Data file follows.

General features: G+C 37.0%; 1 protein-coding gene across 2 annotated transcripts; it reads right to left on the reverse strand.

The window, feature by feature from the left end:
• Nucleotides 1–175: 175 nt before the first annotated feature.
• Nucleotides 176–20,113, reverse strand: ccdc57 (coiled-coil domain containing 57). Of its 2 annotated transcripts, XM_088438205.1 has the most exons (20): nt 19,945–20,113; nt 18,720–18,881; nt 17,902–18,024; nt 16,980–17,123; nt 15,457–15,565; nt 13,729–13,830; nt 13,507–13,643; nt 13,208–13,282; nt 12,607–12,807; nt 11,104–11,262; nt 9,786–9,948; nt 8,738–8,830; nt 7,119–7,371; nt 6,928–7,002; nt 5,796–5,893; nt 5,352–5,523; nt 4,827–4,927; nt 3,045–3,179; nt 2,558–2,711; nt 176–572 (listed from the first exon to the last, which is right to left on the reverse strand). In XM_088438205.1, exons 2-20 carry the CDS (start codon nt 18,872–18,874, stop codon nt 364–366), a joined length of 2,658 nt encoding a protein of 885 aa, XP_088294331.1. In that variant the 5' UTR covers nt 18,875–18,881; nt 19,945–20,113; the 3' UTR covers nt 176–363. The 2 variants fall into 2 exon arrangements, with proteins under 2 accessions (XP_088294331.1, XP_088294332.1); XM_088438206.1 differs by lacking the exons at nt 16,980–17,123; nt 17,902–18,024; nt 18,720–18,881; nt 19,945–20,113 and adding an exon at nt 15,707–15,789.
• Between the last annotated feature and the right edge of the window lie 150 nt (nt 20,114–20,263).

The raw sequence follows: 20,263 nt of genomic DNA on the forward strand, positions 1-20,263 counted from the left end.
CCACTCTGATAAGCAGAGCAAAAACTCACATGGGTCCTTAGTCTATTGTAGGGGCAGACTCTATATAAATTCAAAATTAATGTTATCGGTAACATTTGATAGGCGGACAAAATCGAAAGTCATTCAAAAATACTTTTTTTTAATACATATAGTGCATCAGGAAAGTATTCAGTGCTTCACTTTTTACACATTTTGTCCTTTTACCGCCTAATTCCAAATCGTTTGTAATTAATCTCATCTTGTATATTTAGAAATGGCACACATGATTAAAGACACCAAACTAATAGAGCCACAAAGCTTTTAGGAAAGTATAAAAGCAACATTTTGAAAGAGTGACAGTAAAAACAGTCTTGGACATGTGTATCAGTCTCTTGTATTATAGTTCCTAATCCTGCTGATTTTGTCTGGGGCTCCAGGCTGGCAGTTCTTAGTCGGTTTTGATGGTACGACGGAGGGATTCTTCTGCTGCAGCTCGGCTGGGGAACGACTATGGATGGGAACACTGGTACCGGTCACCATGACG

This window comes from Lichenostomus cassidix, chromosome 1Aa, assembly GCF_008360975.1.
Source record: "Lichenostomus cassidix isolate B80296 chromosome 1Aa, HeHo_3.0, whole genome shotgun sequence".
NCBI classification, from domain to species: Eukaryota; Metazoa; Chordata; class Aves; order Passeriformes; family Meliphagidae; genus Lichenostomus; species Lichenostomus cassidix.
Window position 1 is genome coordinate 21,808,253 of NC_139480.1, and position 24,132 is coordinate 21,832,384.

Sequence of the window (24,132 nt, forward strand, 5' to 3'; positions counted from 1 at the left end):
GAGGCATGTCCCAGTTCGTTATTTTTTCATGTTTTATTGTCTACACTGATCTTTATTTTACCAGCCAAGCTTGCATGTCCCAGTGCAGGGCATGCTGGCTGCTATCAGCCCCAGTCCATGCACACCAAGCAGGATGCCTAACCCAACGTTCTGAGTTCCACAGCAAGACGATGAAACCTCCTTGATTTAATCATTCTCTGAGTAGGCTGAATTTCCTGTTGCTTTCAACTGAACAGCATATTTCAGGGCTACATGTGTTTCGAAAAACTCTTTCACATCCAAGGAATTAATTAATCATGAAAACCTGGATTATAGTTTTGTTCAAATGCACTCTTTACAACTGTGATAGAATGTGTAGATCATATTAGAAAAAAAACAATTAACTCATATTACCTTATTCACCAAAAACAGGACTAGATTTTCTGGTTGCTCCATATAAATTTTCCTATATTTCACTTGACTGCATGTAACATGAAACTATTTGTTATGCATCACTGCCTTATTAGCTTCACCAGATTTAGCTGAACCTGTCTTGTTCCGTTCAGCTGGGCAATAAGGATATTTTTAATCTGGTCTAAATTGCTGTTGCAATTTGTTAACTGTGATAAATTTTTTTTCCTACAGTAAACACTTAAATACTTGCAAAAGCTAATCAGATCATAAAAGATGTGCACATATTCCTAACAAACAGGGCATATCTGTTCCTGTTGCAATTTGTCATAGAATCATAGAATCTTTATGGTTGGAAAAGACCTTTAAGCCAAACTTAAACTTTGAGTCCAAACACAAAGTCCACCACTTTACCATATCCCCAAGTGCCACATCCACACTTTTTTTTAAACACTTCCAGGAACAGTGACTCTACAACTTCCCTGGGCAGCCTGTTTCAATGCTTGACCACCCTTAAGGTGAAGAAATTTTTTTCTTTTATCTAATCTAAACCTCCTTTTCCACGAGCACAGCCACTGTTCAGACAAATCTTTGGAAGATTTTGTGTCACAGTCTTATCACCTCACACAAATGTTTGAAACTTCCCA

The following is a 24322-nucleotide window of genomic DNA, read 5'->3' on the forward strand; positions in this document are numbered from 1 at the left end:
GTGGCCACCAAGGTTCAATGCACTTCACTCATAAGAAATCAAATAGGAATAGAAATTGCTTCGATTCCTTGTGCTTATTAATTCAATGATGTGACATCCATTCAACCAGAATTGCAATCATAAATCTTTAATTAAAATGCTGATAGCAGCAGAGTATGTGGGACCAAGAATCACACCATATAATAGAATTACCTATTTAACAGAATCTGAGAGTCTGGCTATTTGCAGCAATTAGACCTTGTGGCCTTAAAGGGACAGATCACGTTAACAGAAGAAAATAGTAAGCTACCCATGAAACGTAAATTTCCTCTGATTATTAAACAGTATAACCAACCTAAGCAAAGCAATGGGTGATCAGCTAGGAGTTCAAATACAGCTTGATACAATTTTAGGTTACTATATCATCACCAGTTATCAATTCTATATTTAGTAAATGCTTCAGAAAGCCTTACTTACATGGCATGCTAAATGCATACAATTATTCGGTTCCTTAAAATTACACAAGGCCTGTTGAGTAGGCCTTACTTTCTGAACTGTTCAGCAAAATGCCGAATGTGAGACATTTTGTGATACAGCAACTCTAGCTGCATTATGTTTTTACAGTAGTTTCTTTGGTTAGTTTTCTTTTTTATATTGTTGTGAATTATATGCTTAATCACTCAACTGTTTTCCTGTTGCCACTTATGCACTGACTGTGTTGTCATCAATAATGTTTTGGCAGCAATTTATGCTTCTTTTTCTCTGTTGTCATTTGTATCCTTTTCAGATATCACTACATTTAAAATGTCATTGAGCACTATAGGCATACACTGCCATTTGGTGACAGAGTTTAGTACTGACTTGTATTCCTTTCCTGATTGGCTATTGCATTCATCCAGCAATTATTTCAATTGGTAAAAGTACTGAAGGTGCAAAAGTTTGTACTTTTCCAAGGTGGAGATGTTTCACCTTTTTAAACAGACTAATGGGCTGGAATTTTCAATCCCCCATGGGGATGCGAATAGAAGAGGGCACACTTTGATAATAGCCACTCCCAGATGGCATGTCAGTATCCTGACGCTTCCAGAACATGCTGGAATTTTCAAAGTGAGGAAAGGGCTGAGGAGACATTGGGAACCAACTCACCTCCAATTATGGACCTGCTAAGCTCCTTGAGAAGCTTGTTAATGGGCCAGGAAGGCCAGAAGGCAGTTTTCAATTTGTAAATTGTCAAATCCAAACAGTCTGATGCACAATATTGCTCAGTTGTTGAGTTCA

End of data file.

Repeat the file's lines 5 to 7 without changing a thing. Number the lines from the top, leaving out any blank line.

• Between the last annotated feature and the right edge of the window lie 150 nt (nt 20,114–20,263).

The raw sequence follows: 20,263 nt of genomic DNA on the forward strand, positions 1-20,263 counted from the left end.
CCACTCTGATAAGCAGAGCAAAAACTCACATGGGTCCTTAGTCTATTGTAGGGGCAGACTCTATATAAATTCAAAATTAATGTTATCGGTAACATTTGATAGGCGGACAAAATCGAAAGTCATTCAAAAATACTTTTTTTTAATACATATAGTGCATCAGGAAAGTATTCAGTGCTTCACTTTTTACACATTTTGTCCTTTTACCGCCTAATTCCAAATCGTTTGTAATTAATCTCATCTTGTATATTTAGAAATGGCACACATGATTAAAGACACCAAACTAATAGAGCCACAAAGCTTTTAGGAAAGTATAAAAGCAACATTTTGAAAGAGTGACAGTAAAAACAGTCTTGGACATGTGTATCAGTCTCTTGTATTATAGTTCCTAATCCTGCTGATTTTGTCTGGGGCTCCAGGCTGGCAGTTCTTAGTCGGTTTTGATGGTACGACGGAGGGATTCTTCTGCTGCAGCTCGGCTGGGGAACGACTATGGATGGGAACACTGGTACCGGTCACCATGACG